Andrew Tait's film follows Ephraim Stoltzfus, an otherwise average Amish man who had been excommunicated and shunned for daring to suggest that some of the rules imposed by the community elders might be a tad unnecessary. His ultra-conservative Older Order Amish church subscribes to the same version of the Bible used by their Swiss/German forefathers, written in an antiquated form of Deutsch that most of them don't understand. After Ephraim and his equally inquisitive brother, Jesse, committed the cardinal sin of reading the Bible in English, they came to the realisation that many of their lifestyle codes hadn't been dictated by the good book at all.
Although his belief in God was unshakeable, Ephraim nevertheless displays a healthy sense of irreverence towards some of the wackier aspects of his faith. He has no idea, for instance, why Amish males have to wear that distinctive, Abraham Lincoln-esque chinstrap, nor why their horse-drawn buggies have to be painted a certain shade of grey. You would think, after all, that God had better things to do with his time than dictate the finer points of facial topiary and vehicle maintenance.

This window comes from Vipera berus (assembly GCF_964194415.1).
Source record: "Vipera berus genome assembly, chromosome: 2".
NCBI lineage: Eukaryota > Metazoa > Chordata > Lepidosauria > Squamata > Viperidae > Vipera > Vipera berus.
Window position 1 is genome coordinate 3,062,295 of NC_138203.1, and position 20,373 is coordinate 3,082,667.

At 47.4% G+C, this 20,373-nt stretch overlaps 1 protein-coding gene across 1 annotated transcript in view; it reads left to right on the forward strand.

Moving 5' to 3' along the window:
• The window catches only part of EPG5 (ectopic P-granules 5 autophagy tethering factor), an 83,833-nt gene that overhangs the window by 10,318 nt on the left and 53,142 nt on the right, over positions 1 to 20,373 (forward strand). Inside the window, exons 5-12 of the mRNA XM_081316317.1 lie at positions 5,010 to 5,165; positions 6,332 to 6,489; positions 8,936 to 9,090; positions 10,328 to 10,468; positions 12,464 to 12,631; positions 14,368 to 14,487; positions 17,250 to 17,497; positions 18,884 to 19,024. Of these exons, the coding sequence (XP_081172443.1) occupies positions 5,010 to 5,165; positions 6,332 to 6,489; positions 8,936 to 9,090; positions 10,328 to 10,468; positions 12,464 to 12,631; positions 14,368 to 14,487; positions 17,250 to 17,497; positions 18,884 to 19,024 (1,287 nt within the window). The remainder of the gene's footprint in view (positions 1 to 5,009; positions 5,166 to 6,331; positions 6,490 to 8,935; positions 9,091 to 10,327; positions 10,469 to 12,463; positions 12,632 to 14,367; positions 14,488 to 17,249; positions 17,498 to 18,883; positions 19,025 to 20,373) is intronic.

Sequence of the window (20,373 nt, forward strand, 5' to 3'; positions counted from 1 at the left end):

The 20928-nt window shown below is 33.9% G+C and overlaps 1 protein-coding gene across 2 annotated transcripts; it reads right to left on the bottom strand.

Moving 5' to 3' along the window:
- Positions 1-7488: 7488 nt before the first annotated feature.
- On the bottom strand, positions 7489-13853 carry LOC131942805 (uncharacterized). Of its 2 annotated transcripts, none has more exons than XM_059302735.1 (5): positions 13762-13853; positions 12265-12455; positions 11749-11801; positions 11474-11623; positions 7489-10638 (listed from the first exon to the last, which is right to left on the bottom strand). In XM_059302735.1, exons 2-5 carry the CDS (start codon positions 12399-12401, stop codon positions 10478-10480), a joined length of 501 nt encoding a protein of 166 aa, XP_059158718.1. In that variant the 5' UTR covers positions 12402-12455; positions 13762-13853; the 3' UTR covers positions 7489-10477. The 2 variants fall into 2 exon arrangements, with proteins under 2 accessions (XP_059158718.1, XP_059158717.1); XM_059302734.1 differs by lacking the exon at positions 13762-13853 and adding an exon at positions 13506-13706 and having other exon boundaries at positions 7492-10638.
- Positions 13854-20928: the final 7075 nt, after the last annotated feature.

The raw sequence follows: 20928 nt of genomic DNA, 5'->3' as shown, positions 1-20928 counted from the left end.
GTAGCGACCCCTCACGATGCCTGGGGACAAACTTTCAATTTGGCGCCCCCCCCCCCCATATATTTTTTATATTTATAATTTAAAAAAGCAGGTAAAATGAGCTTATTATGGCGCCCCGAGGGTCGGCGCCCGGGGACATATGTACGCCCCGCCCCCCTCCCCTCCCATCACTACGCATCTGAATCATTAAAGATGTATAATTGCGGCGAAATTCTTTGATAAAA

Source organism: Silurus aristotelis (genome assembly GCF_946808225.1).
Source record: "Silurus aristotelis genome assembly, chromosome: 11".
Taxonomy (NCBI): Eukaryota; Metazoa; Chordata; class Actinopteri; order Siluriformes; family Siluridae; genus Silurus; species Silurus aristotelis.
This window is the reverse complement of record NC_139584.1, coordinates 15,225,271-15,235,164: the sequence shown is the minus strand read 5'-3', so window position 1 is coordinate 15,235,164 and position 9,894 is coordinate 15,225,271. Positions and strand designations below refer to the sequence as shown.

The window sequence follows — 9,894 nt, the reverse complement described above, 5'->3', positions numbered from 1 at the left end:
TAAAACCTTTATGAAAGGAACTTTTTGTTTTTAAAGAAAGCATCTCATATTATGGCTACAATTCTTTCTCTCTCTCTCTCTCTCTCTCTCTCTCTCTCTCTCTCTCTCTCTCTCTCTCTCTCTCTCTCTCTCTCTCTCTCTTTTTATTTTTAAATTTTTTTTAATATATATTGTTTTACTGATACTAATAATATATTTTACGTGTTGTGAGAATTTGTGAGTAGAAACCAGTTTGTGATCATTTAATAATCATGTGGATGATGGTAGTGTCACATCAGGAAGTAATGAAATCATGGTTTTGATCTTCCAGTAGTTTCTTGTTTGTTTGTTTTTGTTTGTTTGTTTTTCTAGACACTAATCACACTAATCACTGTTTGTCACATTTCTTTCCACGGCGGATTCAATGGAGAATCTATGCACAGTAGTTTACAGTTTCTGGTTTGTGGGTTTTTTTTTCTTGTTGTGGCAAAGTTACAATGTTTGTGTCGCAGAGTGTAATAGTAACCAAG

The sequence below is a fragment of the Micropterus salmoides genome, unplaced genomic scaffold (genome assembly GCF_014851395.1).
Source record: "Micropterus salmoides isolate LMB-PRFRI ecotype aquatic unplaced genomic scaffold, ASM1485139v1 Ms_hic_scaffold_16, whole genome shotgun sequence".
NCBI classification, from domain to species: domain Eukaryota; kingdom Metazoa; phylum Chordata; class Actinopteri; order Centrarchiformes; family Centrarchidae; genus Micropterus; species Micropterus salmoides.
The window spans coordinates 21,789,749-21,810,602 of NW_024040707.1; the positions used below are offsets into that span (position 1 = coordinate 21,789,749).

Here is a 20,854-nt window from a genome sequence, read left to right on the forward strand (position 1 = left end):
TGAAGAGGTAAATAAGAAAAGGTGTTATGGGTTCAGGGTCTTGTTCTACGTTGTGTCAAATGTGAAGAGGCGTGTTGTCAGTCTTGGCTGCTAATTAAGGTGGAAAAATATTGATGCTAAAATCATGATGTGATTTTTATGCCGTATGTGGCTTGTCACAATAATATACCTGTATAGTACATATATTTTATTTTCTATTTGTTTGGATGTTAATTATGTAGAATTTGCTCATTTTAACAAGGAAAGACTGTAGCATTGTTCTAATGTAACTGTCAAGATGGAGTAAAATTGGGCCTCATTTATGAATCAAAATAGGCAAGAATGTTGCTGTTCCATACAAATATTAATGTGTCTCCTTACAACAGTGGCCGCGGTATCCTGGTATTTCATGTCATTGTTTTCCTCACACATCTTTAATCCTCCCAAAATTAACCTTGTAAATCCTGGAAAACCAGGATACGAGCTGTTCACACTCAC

Tait's film manages to illustrate the frustrating inconsistencies and nonsensical barriers of life within a fiercely fundamentalist religious sect. And yet it also shows its loyally altruistic flipside, revealing that Ephraim had donated his entire life's savings to an Amish family in need, and despite his excommunication, the rest of the community rallied round with support when he and his family were in need themselves.